The company we keep

From cats to conspiracy theories, Hayden Donnell explores how our context affects us.

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When I called Hayden Donnell and asked him to write a story for New Zealand Geographic about knowledge, I knew it would be a tricky assignment. But Donnell had just successfully tackled one of the most inflammatory issues in conservation—cat control. The topic of belief was similarly polarising. We were interested in exploring not only conspiracist or fringe thinking, but the ideas people hold that rest on belief rather than proof. How do we know what we know? And how do we assess its truth?

Donnell, who also reports on New Zealand media for the RNZ show Mediawatch, was already familiar with the surge in reporting around misinformation. But the topic of epistemology was new.

How did he tackle it? “A lot of agonising,” he says. “I basically talked to a lot of disparate people who’d all experienced epistemological transformations or had experience in conspiracy thinking.

“It was like peeling back layers of an onion and it became about the nature of trust, the building blocks of belief, whether we can trust anything that we know. And it felt highly philosophical in a way that I didn’t feel equipped to deal with.”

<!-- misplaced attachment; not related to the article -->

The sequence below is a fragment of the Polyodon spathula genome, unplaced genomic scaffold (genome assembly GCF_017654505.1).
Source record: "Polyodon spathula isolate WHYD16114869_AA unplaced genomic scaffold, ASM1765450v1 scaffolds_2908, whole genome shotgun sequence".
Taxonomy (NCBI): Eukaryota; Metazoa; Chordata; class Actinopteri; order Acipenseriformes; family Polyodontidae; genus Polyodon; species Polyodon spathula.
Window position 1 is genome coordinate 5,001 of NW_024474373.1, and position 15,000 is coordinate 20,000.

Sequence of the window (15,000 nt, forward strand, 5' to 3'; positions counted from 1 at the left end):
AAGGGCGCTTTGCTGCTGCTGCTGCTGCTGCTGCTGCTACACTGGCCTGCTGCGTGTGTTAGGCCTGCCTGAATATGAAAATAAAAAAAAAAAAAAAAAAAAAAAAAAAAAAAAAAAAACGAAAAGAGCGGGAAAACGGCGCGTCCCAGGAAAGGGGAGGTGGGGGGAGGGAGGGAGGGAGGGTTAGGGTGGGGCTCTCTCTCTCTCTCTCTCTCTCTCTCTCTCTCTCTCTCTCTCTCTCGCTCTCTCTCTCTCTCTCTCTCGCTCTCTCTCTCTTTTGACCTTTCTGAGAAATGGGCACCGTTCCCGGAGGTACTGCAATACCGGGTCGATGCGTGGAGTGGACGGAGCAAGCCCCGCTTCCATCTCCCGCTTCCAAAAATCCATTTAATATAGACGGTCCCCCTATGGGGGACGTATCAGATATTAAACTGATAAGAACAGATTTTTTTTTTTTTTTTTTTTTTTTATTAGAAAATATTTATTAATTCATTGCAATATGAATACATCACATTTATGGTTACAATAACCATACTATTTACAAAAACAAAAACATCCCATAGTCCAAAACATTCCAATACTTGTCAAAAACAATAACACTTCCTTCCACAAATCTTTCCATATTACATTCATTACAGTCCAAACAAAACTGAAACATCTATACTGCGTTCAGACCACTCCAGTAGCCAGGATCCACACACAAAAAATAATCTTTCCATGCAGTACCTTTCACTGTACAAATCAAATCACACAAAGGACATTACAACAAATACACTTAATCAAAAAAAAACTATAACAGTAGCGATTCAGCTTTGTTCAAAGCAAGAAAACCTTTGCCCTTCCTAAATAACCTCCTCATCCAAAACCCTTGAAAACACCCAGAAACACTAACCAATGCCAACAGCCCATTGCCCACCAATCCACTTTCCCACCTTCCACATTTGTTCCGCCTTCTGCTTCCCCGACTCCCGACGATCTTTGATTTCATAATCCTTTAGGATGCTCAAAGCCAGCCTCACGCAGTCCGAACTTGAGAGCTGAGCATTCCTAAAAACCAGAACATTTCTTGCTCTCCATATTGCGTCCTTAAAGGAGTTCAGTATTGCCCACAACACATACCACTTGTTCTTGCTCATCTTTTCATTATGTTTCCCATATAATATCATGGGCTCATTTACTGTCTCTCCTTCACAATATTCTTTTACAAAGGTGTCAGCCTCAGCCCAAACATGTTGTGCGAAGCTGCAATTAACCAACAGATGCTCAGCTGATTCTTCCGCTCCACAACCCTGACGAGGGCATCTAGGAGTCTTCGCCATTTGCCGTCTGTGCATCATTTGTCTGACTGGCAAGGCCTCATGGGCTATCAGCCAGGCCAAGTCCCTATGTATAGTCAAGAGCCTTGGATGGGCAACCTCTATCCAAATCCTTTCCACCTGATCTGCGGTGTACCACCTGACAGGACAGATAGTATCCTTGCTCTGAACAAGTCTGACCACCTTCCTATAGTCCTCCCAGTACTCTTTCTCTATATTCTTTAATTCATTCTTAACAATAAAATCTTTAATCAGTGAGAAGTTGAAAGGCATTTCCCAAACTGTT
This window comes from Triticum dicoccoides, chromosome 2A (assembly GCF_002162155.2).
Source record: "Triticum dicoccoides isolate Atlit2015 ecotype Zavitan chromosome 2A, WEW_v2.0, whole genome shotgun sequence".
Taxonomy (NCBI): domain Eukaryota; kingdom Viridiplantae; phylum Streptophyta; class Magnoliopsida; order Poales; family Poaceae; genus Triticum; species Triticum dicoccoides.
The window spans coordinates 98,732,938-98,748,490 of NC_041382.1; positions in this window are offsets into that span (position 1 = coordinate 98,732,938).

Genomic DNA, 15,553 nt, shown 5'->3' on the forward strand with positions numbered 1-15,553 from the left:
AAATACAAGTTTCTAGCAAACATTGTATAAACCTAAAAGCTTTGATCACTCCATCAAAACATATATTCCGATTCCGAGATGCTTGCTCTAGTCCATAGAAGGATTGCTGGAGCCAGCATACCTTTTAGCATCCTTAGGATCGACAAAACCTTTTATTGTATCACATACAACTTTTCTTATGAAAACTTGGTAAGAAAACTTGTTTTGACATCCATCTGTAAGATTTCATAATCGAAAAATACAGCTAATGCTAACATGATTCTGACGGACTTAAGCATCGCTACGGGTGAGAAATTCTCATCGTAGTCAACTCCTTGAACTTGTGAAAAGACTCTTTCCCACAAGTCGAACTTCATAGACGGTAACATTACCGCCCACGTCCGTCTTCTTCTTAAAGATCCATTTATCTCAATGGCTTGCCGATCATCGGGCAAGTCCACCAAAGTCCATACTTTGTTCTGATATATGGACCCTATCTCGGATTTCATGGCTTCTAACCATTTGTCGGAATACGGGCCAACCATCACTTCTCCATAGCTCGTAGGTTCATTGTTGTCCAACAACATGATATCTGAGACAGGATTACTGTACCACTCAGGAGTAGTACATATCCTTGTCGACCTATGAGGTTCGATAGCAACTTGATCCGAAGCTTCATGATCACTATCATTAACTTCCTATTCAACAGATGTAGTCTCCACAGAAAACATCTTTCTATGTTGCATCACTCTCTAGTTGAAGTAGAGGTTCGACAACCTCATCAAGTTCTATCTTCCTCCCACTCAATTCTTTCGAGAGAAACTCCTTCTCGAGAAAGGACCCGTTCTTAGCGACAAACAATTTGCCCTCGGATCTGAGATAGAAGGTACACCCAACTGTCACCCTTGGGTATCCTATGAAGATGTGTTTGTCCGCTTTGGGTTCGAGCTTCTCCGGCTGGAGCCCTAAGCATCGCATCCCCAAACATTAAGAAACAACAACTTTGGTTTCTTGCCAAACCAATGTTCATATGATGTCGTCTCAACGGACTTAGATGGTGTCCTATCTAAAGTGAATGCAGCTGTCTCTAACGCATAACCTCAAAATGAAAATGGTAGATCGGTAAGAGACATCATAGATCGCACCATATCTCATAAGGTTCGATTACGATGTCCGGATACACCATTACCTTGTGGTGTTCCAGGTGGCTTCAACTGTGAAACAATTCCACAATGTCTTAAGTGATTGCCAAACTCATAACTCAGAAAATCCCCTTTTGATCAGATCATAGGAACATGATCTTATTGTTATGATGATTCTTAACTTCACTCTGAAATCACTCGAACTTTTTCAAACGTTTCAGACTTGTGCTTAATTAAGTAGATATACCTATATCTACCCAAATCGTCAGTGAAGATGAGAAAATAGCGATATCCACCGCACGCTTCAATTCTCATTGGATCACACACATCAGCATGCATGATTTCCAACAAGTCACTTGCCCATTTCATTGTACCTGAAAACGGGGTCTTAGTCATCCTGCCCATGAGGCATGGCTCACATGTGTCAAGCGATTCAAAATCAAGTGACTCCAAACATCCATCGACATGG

Finally, a conversation with psychotherapist Paul Wilson cracked the story open, when Wilson linked belief to humans’ intrinsic need to grasp for certainty in an uncertain world.

“All of our beliefs, whether they are extreme or not, come from places that are fundamental to our humanity,” says Donnell.

“We’re all in a massive epistemological crisis. We’re all anxious apes, as Paul says. We’re picking apart the belief system of those people over there that we don’t agree with, but we’re actually all experiencing a host of cognitive biases.

“Shifting back to that basic level opened up the whole thing to me—I felt I could personally relate to the story.”

Donnell is quick to acknowledge that misinformation can be harmful—“Some things are more right than others”—but that conversations about misinformation could be had with a little more empathy.

“A lot of us attack conspiracies from privileged positions,” he says.

Many people take on conspiracist thinking for rational reasons, such as distrust of institutions that have harmed them.

“The bedrock of it all is these really human things that we all experience—the trauma of our pasts, the pressure of peer groups.”

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